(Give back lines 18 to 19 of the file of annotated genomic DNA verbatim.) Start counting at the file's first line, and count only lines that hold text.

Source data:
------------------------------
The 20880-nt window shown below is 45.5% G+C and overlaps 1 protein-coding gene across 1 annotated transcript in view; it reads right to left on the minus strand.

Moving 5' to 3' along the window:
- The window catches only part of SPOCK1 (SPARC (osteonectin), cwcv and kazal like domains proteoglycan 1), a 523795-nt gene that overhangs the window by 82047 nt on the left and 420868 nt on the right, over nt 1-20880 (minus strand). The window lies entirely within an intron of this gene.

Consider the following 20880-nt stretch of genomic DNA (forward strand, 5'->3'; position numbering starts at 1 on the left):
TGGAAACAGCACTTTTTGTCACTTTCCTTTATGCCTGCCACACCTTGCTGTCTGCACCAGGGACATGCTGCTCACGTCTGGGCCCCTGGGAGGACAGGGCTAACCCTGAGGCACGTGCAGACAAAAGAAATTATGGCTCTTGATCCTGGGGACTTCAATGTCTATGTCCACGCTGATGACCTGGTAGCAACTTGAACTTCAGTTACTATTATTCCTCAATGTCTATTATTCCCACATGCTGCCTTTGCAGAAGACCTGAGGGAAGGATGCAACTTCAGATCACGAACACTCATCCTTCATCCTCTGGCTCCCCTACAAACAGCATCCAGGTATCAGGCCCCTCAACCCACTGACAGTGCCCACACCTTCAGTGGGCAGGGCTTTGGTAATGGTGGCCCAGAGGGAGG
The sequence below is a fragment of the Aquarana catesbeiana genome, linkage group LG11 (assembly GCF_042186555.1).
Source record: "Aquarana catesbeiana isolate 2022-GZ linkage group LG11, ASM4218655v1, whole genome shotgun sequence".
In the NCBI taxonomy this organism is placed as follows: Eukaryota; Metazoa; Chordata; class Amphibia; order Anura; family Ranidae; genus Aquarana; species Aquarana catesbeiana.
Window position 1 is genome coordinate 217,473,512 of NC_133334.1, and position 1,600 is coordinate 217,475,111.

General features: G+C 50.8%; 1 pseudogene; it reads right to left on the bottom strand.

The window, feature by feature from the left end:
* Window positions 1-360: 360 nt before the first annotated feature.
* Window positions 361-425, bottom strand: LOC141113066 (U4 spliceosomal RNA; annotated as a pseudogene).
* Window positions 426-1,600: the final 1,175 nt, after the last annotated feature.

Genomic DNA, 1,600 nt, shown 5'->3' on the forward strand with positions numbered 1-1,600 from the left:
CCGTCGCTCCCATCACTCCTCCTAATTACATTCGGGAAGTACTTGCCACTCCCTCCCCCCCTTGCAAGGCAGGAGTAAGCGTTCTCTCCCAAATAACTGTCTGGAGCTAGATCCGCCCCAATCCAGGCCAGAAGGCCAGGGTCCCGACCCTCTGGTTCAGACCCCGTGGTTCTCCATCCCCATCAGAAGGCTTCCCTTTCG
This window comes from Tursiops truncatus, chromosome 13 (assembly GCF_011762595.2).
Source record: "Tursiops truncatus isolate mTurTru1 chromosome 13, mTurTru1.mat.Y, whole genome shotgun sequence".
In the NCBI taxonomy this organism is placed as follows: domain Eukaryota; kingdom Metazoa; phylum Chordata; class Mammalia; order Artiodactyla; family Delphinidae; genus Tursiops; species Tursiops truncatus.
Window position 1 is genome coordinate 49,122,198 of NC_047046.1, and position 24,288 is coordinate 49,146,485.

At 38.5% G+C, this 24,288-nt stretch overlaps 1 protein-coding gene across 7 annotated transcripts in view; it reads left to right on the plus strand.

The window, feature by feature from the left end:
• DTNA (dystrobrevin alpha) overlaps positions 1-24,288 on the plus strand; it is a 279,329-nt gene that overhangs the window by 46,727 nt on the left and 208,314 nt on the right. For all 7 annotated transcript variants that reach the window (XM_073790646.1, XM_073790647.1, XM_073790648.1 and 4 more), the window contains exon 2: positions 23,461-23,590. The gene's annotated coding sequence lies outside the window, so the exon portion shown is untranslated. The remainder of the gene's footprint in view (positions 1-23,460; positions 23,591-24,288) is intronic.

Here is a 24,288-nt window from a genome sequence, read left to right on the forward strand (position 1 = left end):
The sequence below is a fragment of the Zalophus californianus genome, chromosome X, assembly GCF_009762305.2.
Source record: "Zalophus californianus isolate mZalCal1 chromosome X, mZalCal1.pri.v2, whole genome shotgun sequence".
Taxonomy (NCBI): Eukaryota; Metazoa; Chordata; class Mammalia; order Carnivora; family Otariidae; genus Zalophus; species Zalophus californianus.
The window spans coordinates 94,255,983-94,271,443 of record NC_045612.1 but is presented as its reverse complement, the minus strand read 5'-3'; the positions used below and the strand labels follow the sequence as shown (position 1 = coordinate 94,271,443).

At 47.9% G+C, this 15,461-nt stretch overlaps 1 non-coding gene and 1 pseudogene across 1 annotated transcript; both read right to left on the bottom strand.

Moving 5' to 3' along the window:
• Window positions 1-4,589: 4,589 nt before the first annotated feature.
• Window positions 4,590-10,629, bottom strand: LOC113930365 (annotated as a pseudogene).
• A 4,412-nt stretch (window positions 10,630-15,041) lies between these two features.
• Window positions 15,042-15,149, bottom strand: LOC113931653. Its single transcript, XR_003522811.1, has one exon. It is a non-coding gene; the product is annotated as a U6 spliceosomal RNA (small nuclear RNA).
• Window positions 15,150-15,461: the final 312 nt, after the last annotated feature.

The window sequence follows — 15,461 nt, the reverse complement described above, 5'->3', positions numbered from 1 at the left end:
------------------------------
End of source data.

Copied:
Source record: "Tursiops truncatus isolate mTurTru1 chromosome 13, mTurTru1.mat.Y, whole genome shotgun sequence".
In the NCBI taxonomy this organism is placed as follows: domain Eukaryota; kingdom Metazoa; phylum Chordata; class Mammalia; order Artiodactyla; family Delphinidae; genus Tursiops; species Tursiops truncatus.